In spite of the introduction in therapy of highly effective biological agents, glucocorticoids (GCs) are still employed to induce remission in moderate to severe inflammatory bowel diseases (IBD), but considerable inter-individual differences in their efficacy and side effects have been reported. The effectiveness of these drugs is indeed very variable and side effects, particularly severe in pediatric patients, are common and often unpredictable: the understanding of the complex gene regulation mediated by GCs could shed light on the causes of this variability. In this context, microRNAs (miRNAs) represent a new and promising field of research. miRNAs are small non-coding RNA molecules that suppress gene expression at post-transcriptional level, and are fine-tuning regulators of diverse biological processes, including the development and function of the immune system, apoptosis, metabolism and inflammation. Emerging data have implicated the deregulated expression of certain miRNA networks in the pathogenesis of autoimmune and inflammatory diseases, such as IBD. There is a great interest in the identification of the role of miRNAs in the modulation of pharmacological response; however, the association between miRNA and GC response in patients with IBD has not yet been evaluated in a prospective clinical study. The identification of miRNAs differently expressed as a consequence of GC treatment in comparison to diagnosis, represents an important innovative approach that could be translated into clinical practice. In this review we highlight the altered regulation of proteins involved in GC molecular mechanism by miRNAs, and their potential role as molecular markers useful for predicting in advance GC response.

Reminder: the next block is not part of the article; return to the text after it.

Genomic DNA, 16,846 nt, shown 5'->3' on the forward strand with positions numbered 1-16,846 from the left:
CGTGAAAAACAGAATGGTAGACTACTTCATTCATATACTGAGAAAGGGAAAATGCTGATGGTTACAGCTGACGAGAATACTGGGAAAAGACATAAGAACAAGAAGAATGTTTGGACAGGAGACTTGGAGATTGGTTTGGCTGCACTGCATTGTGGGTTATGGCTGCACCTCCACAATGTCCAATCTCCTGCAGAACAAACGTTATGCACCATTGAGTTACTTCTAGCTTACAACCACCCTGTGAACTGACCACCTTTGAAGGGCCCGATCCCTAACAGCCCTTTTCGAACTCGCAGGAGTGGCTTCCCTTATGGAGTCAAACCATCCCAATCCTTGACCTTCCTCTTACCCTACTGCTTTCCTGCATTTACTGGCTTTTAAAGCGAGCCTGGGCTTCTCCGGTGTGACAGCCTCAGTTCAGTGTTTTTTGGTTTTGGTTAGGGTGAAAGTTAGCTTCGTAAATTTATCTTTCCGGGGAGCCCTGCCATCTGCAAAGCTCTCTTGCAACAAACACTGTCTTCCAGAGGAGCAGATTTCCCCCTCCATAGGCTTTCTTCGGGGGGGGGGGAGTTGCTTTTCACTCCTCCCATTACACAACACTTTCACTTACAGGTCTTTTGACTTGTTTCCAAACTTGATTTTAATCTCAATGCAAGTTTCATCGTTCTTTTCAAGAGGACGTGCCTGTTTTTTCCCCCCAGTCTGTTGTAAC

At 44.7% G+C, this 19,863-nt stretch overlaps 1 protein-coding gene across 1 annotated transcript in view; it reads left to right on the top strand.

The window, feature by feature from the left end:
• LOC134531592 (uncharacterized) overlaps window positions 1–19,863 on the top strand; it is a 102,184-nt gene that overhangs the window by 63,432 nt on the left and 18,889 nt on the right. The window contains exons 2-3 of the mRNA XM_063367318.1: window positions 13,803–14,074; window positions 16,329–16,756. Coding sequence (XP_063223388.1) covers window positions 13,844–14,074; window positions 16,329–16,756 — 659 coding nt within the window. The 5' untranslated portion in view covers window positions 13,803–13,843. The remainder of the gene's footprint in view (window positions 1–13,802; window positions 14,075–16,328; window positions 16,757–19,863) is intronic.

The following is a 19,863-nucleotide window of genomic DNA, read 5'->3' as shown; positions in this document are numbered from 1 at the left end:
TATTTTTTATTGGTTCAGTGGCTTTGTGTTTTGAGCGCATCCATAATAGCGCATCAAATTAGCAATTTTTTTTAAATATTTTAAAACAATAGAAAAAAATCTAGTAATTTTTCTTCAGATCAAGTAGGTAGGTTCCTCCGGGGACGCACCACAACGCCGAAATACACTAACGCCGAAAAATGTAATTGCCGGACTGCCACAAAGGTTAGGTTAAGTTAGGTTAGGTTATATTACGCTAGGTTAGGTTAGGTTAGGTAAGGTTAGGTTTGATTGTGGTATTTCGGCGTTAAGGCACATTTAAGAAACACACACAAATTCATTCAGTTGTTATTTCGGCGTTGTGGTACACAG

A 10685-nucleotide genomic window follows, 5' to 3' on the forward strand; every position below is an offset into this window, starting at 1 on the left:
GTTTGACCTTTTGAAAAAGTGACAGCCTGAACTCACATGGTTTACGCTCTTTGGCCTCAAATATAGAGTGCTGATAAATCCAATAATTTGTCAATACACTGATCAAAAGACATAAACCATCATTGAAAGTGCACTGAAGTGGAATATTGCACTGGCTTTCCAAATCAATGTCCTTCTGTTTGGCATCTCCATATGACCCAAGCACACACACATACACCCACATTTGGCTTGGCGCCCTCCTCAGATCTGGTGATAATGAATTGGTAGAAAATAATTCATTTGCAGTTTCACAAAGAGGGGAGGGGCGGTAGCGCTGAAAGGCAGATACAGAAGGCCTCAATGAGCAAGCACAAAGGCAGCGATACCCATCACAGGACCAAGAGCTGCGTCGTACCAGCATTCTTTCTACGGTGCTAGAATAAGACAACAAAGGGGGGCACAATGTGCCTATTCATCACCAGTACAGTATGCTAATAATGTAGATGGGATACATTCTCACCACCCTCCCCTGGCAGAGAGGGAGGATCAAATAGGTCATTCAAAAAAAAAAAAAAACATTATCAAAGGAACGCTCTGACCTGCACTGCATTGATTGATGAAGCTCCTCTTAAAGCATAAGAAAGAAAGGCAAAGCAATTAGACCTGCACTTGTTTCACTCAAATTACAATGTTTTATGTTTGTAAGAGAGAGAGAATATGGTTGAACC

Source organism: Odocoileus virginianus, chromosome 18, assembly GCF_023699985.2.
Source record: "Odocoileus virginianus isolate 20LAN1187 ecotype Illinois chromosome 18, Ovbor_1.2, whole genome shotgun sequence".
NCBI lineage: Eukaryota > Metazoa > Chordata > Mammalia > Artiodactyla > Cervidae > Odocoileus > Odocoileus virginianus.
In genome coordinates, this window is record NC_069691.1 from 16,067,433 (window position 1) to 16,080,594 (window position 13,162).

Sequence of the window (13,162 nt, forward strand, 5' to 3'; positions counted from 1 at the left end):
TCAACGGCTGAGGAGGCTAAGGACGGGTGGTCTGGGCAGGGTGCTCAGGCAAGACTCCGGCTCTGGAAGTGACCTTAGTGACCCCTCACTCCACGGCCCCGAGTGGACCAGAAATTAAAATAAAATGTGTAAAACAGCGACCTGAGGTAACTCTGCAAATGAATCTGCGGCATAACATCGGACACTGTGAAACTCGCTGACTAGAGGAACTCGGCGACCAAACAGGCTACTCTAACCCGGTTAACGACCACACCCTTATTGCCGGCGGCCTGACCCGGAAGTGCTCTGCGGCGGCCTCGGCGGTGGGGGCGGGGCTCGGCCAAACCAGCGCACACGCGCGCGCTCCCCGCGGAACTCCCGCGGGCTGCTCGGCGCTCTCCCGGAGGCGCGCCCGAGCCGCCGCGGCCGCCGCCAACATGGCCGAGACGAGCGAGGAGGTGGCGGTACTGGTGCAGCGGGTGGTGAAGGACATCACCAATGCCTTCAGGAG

MicroRNAs as tools to predict glucocorticoid response in inflammatory bowel diseases.

DE IUDICIBUS, SARA;LUCAFO, MARIANNA;VENTURA, ALESSANDRO;DECORTI, GIULIANA
2013

Abstract

In spite of the introduction in therapy of highly effective biological agents, glucocorticoids (GCs) are still employed to induce remission in moderate to severe inflammatory bowel diseases (IBD), but considerable inter-individual differences in their efficacy and side effects have been reported. The effectiveness of these drugs is indeed very variable and side effects, particularly severe in pediatric patients, are common and often unpredictable: the understanding of the complex gene regulation mediated by GCs could shed light on the causes of this variability. In this context, microRNAs (miRNAs) represent a new and promising field of research. miRNAs are small non-coding RNA molecules that suppress gene expression at post-transcriptional level, and are fine-tuning regulators of diverse biological processes, including the development and function of the immune system, apoptosis, metabolism and inflammation. Emerging data have implicated the deregulated expression of certain miRNA networks in the pathogenesis of autoimmune and inflammatory diseases, such as IBD. There is a great interest in the identification of the role of miRNAs in the modulation of pharmacological response; however, the association between miRNA and GC response in patients with IBD has not yet been evaluated in a prospective clinical study. The identification of miRNAs differently expressed as a consequence of GC treatment in comparison to diagnosis, represents an important innovative approach that could be translated into clinical practice. In this review we highlight the altered regulation of proteins involved in GC molecular mechanism by miRNAs, and their potential role as molecular markers useful for predicting in advance GC response.
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Utilizza questo identificativo per citare o creare un link a questo documento: http://hdl.handle.net/11368/2747524
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